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Patrick Agyemang Traces His Journey from CT to Charlotte FC

Young striker's success is a testament of his determination

Patrick Agyemang celebrates a goal during a Charlotte FC game. (Photo by Taylor Banner/Charlotte FC)

Charlotte Football Club’s Patrick Agyemang is comfortable and relaxed. He’s just come out of a post-practice massage, and in a couple minutes head coach Dean Smith will tell the members of the media assembled for the coach’s Thursday press conference that Agyemang is available for Charlotte’s match in two days in Vancouver.

Because of a minor injury, he missed the first match of the season.

“Big Pat” — he’s listed as 6’4” on the roster — looks on as I set up my recording equipment in an office in the new Charlotte FC headquarters south of Monroe Road. Looking out on a huge bullpen of Charlotte FC sales and support staff, most employees are on their phones, surrounded by club merch and assembling gifts for season ticket holders as they work to pack the stadium for future matches.

The player I’m sitting next to is one of their biggest selling points.

Making waves in MLS

2023 was Patrick Agyemang’s first year with the Charlotte FC organization.

“I went to preseason with the first team,” says Agyemang. “I knew I needed a little more play time and they let me play with the second team and just develop there.”

Agyemang started in the first regular season match for Crown Legacy FC, which plays in the MLS NEXT Pro league. He had his first goal for Legacy in his fifth start, and quickly drew the attention of fans who follow the club.

patrick agyemang interacting with charlotte fc fans
Patrick Agyemang engages with fans after an MLS Next Pro game against Huntsville. (Photo by Alana McCallion/Charlotte FC)

“Whenever we stepped on the field, it’s like, ‘Let’s make the fans enjoy the game we play,’” said Agyemang. “I loved [playing for Crown Legacy] because [coach Jose Tavares] allowed me to play my game and really be composed and not as tense as I once was … once I got going and the goals started coming, it’s like, ‘This is how I want to feel.’”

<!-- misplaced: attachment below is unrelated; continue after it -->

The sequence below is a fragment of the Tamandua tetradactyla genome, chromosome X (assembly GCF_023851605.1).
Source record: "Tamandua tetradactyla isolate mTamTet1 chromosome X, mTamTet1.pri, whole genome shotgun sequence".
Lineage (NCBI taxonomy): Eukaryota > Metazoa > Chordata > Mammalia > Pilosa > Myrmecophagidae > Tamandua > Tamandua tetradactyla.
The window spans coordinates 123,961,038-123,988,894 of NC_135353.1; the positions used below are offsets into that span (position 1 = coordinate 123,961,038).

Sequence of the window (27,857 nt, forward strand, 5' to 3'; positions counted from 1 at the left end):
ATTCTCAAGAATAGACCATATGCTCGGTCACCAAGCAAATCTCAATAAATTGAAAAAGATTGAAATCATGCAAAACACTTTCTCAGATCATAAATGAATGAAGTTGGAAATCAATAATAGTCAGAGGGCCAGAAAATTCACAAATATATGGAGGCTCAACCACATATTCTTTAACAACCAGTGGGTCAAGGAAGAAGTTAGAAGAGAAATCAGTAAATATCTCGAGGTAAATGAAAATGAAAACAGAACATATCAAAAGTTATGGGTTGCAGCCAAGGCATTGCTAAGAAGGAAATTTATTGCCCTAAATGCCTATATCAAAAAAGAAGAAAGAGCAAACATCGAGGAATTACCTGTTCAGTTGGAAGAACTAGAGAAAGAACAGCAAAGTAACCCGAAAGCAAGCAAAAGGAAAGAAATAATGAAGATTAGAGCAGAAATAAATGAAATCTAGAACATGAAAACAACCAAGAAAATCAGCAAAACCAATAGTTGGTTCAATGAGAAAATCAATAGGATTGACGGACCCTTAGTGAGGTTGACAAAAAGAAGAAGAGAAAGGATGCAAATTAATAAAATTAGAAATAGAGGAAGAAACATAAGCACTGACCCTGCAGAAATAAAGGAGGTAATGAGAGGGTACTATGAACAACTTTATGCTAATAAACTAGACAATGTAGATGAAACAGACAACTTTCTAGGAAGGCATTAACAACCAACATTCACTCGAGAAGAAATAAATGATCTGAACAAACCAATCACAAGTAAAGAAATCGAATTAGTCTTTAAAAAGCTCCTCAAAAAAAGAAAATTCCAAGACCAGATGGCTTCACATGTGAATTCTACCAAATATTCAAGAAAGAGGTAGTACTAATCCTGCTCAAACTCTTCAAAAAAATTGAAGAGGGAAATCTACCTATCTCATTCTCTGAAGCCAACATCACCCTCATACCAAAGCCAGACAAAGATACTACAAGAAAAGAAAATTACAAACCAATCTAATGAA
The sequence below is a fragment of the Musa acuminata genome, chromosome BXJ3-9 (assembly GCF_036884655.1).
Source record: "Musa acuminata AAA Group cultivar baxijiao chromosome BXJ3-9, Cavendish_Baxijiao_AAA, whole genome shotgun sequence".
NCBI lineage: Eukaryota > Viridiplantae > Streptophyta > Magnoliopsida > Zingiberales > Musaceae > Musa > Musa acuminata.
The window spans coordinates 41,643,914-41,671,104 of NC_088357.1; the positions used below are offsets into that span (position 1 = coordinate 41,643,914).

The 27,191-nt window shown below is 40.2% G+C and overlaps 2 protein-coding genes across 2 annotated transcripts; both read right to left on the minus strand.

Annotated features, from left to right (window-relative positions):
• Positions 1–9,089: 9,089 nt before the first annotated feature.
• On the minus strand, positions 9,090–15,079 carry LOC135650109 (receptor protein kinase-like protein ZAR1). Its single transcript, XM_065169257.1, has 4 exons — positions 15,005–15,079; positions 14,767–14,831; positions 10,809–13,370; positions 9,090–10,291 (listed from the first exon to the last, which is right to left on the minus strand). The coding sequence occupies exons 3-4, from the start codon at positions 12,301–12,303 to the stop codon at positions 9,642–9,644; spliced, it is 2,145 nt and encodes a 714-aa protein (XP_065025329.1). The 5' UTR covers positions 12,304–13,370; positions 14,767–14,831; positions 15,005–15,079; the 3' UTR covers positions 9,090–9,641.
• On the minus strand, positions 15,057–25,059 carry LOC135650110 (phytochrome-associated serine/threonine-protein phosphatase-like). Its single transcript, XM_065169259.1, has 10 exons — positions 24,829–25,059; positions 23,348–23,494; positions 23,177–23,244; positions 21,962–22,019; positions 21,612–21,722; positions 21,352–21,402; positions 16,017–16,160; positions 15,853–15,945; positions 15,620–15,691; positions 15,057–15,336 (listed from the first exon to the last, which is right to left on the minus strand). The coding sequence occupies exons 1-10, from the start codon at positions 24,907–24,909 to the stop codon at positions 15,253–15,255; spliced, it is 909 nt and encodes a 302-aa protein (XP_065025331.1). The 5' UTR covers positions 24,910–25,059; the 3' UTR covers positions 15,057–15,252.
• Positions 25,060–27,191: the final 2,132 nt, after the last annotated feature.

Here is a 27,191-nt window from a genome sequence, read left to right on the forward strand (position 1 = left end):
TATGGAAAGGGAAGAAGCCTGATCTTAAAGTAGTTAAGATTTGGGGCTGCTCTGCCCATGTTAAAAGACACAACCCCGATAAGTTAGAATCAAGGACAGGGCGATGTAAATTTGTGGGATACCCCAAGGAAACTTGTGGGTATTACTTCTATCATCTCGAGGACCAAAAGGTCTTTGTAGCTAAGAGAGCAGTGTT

By May, Agyemang was appearing on Charlotte FC’s roster as a reserve player, and by the end of the month he was coming off the bench, albeit in extra time with only seconds left in the match.

“Once I got the chance I just wanted to take it,” said Agyemang. “It was a good process for me.”

The next week, in June, Agyemang started for the first time in MLS play in an otherwise unremarkable 4-2 loss in Columbus.

“I want to play for the first team, so when I got the opportunity it was all I was asking for,” said Agyemang. “I was just hoping to take advantage.”

It didn’t take long for that to happen. The week after the loss to Columbus, during Charlotte’s June 10 home match against the Seattle Sounders, Agyemang came off the bench in the 75th minute. Big Pat entered the pitch right after the Sounders scored a third goal to go ahead 2-3.

In the closing minutes of the match, Charlotte was pressing Seattle but couldn’t break through. Midfielder Brandt Bronico, outside of the left corner of the penalty box, passed the ball back to defender Nathan Byrne.

Byrne, seeing Agyemang with the height advantage at the penalty spot, chipped the ball at just the right height for the young striker to take advantage.

Agyemang’s head connected with the pass, putting the ball in the right corner of the net for an equalizer that would turn a loss into a draw for Charlotte. In the 89th minute of play, Big Pat had just scored his first MLS goal.

Most soccer players would call that an accomplished weekend. The very next day, however, Agyemang traveled with Crown Legacy to Ohio to play Columbus Crew 2, the team he scored his first MLS NEXT Pro goal against.

Patrick Agyemang is a soccer player for Charlotte FC
Patrick Agyemang celebrates following an MLS Next Pro game. (Photo by Alana McCallion/Charlotte FC)

In the 10th minute, Columbus goalkeeper Stanislav Lapkes came out of the box to block a long pass from Crown Legacy captain David Poreba. The keeper tried to clear the ball, but it ended up on the foot of Agyemang far outside the box.

The keeper, however, left an open goal. Agyemang blasted the ball into the net from the midfield, becoming the first player ever to score in an MLS match and an MLS NEXT Pro match in the same weekend — a feat that is yet to be matched.

He would continue to make an impact with two goals in the Leagues Cup competition, winning the Soccer Sheet fan vote for Breakout Local Star.

This year, he’s joined some of his Crown Legacy teammates as fixtures in Charlotte FC’s first team squad.

All of that seems improbable for someone who was a Division III college soccer player just a couple of years ago. Agyemang’s hometown paper, the Hartford Courant, called him a late bloomer “who made up for lost time.”